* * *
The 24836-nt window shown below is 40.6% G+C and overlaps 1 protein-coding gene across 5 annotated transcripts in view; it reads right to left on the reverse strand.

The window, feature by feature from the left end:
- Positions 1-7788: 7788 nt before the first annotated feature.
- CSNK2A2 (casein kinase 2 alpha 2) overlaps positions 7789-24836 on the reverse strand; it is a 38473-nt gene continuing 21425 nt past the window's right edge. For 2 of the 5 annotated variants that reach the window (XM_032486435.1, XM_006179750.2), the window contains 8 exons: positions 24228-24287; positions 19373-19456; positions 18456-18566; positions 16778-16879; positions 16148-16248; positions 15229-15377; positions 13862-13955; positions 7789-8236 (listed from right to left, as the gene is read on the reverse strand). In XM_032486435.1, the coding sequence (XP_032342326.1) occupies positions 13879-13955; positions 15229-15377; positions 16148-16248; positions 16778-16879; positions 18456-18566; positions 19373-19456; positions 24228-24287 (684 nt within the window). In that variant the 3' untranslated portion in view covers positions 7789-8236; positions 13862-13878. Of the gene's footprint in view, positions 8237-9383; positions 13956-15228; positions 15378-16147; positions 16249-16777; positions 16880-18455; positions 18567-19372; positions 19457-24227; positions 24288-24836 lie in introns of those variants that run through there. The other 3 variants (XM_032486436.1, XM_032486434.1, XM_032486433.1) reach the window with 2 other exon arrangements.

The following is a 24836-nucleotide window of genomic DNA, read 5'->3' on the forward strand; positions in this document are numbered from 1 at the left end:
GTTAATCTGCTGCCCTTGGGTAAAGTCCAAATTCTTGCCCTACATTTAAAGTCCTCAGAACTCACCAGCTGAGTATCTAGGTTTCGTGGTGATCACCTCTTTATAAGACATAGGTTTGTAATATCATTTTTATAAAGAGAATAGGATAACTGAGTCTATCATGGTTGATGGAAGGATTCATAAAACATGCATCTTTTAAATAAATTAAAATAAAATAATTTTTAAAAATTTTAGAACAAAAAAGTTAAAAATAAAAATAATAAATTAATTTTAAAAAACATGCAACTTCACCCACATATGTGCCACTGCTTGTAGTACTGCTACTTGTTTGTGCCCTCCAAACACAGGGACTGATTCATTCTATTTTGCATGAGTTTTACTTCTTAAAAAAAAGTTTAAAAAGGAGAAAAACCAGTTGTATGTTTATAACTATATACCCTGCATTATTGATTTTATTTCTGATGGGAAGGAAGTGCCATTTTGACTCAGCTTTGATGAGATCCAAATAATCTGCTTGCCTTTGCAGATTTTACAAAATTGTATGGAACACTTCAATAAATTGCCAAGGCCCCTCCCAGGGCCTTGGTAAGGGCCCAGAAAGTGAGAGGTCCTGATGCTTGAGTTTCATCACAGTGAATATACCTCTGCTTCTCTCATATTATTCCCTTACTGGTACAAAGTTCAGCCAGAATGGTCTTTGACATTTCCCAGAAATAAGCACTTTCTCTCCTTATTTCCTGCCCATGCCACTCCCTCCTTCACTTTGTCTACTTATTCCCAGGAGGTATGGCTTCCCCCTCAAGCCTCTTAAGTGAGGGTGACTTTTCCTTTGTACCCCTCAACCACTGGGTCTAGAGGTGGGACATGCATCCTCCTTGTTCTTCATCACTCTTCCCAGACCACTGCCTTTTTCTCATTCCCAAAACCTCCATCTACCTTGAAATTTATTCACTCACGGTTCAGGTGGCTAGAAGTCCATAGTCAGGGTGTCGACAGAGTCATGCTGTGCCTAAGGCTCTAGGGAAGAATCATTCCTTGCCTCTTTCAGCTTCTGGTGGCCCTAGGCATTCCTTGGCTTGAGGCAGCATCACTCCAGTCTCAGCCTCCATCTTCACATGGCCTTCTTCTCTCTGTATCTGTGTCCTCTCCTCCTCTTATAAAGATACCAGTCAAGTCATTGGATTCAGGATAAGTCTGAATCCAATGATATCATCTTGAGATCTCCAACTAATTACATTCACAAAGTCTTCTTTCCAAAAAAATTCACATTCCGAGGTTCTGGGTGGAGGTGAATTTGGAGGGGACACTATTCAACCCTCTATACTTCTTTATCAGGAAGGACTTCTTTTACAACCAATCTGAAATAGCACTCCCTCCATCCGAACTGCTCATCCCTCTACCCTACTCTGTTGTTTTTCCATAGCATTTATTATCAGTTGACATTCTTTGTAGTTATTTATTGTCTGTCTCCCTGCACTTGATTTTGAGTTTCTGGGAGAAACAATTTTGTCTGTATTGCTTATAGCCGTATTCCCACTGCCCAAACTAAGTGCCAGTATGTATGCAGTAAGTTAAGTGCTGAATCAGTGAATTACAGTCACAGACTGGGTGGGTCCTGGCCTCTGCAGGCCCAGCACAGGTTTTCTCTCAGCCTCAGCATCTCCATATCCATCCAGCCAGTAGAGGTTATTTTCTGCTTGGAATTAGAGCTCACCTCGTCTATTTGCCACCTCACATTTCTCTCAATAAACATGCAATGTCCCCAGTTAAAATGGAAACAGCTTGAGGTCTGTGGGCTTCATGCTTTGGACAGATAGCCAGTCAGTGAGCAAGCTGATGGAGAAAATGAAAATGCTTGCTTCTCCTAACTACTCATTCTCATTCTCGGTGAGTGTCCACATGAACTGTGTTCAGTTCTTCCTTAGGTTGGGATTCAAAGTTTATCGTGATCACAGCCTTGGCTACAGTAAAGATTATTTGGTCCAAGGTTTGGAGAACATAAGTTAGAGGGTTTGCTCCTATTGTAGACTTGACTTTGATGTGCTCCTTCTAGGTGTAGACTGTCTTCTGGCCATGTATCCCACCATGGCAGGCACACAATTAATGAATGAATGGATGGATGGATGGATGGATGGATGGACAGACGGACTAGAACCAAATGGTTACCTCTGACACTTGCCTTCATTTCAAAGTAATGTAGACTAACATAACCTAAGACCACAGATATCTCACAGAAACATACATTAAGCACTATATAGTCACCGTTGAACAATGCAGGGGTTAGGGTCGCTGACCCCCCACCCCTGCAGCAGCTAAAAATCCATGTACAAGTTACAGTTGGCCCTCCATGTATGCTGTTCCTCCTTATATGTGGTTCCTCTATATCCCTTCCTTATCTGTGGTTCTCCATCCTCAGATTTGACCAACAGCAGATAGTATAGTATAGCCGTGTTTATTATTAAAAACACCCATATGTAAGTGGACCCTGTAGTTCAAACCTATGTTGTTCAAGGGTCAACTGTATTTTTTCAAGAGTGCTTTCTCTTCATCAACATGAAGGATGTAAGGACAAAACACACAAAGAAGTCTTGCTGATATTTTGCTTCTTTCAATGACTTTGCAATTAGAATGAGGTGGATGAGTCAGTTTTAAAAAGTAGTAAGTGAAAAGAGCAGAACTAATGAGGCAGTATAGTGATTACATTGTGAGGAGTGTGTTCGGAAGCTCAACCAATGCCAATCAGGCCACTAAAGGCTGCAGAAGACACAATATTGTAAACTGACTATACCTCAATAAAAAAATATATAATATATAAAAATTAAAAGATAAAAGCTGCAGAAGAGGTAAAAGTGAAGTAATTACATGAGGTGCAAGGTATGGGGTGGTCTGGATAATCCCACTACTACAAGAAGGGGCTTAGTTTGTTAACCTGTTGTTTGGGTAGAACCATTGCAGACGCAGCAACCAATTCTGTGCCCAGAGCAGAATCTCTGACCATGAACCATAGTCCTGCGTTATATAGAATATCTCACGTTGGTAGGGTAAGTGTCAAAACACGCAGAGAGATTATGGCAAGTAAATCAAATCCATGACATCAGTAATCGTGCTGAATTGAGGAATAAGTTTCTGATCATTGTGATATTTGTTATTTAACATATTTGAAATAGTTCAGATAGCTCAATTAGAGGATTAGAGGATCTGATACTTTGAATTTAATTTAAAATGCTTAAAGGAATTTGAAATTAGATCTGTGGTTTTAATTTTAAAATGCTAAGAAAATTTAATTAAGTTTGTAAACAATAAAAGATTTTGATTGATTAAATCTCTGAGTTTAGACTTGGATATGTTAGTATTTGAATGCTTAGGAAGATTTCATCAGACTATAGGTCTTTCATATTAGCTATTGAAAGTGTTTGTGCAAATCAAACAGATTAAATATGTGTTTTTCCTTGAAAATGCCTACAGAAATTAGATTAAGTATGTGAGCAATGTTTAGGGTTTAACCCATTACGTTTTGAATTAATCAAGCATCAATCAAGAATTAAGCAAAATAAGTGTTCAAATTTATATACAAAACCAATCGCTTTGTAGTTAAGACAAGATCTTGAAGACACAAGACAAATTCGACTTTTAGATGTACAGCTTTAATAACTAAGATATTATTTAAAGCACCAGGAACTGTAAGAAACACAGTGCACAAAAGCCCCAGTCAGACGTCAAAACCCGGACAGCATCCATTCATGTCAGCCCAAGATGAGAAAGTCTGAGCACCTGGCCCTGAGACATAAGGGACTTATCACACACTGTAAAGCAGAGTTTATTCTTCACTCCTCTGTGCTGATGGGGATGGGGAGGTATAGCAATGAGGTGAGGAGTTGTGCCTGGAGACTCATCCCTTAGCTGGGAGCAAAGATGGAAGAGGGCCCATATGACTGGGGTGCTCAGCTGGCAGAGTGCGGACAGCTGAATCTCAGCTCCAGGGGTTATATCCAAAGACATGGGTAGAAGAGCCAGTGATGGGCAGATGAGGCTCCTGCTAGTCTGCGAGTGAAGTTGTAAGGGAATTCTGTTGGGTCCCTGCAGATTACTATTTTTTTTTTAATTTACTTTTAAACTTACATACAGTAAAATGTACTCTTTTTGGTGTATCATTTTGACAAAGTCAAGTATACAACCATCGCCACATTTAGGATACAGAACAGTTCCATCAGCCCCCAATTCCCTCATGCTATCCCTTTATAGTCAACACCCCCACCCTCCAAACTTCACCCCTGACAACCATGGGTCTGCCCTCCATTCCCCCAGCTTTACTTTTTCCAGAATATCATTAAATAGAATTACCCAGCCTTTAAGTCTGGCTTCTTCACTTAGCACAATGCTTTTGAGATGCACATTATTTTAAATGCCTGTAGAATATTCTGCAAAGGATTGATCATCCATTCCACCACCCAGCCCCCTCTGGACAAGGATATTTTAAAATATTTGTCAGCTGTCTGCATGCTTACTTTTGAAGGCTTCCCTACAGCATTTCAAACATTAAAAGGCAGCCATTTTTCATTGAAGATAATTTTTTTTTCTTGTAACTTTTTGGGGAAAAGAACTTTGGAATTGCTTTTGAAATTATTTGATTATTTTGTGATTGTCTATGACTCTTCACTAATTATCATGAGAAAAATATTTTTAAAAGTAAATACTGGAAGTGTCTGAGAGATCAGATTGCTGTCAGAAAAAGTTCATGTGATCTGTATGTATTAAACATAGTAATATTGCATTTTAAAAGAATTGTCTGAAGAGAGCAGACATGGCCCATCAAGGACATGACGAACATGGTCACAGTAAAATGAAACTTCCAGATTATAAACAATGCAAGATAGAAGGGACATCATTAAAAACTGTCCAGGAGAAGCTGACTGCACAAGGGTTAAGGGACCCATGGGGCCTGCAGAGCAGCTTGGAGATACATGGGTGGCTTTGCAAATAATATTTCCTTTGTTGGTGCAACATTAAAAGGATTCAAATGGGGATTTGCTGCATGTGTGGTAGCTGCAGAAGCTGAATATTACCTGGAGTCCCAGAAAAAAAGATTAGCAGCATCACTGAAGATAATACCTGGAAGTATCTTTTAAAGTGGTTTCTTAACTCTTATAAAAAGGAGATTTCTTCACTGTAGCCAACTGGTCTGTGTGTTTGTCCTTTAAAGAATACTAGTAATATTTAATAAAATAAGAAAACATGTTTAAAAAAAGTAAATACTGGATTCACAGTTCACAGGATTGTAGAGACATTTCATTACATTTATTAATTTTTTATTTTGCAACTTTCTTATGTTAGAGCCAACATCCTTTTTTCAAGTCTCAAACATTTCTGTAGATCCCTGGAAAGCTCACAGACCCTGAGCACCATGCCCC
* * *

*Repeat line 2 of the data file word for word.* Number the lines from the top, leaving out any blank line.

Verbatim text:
The window, feature by feature from the left end: